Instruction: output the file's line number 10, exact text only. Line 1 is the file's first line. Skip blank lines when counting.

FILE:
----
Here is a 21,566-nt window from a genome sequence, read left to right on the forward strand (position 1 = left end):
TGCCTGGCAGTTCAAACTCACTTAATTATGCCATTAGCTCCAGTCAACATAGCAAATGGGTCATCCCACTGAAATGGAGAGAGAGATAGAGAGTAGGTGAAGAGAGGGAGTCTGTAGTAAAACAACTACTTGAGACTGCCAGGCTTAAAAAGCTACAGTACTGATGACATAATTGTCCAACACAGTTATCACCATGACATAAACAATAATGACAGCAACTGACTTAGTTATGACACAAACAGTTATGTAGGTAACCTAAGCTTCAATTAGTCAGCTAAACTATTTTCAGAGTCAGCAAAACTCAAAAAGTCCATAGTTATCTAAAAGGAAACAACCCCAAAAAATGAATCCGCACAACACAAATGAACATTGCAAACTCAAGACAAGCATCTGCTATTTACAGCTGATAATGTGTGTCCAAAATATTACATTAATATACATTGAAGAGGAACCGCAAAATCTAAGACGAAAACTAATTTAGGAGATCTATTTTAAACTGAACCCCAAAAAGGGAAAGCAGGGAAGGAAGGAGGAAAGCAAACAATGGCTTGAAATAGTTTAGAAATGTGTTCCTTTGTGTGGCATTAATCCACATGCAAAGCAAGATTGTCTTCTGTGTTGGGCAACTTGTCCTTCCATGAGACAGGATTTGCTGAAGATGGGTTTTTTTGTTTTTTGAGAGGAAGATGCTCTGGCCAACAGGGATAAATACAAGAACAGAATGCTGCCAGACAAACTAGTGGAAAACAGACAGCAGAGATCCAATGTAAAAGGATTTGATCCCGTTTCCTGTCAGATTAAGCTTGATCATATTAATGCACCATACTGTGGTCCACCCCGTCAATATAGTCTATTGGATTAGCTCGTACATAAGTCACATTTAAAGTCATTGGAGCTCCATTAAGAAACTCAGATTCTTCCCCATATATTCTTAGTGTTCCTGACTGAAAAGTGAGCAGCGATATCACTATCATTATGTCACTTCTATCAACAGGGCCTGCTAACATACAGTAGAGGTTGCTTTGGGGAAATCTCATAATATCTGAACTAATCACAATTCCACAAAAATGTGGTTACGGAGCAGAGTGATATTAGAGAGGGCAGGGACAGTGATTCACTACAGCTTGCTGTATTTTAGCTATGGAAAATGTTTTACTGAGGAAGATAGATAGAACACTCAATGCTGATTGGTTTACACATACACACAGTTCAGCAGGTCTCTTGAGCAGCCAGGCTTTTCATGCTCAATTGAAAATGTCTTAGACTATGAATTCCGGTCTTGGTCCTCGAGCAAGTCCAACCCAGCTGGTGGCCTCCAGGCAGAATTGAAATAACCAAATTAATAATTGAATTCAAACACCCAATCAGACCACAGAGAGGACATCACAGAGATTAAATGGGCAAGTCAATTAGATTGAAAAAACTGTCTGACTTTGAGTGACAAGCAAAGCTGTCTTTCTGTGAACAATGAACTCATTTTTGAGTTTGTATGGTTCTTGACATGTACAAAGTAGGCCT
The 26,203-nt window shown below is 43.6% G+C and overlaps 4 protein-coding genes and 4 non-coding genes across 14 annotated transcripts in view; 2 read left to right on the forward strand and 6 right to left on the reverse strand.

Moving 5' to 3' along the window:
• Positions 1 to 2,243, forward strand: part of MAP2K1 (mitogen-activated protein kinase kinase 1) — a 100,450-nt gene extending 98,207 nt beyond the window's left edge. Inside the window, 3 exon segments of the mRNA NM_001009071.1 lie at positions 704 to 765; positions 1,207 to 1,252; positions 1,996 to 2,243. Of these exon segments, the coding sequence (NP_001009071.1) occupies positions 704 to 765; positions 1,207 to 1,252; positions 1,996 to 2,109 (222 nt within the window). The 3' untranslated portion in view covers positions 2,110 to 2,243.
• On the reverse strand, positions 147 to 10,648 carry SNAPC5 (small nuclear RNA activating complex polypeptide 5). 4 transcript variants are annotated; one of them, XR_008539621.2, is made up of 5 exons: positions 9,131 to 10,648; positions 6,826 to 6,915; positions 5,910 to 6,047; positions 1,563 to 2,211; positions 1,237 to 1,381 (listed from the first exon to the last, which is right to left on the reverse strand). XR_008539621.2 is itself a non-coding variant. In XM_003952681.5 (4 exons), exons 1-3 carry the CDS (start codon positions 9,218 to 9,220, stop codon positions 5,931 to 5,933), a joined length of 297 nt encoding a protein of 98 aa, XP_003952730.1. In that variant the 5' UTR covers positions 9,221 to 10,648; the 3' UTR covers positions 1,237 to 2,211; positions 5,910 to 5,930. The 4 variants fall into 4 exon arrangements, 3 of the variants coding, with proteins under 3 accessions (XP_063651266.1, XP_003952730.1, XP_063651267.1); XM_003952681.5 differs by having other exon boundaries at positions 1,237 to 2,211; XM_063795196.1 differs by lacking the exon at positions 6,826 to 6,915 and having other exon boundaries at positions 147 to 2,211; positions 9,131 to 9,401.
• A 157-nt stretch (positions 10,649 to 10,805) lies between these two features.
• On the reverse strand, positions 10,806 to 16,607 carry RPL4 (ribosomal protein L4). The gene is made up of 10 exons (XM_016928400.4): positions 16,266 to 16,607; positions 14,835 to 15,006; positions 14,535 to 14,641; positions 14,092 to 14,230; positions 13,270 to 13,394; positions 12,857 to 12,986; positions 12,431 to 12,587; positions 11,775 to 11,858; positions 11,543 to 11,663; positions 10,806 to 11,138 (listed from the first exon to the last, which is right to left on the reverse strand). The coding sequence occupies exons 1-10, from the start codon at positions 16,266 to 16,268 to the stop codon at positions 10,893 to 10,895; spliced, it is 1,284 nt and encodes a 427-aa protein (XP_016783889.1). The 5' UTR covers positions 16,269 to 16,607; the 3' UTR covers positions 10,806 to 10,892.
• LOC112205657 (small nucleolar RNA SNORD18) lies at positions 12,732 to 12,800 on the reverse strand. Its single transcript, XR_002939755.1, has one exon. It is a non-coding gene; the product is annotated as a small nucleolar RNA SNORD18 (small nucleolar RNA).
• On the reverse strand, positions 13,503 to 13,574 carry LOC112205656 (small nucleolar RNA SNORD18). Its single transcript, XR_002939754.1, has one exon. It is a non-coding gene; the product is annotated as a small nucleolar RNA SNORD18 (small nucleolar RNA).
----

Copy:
• On the reverse strand, positions 13,503 to 13,574 carry LOC112205656 (small nucleolar RNA SNORD18). Its single transcript, XR_002939754.1, has one exon. It is a non-coding gene; the product is annotated as a small nucleolar RNA SNORD18 (small nucleolar RNA).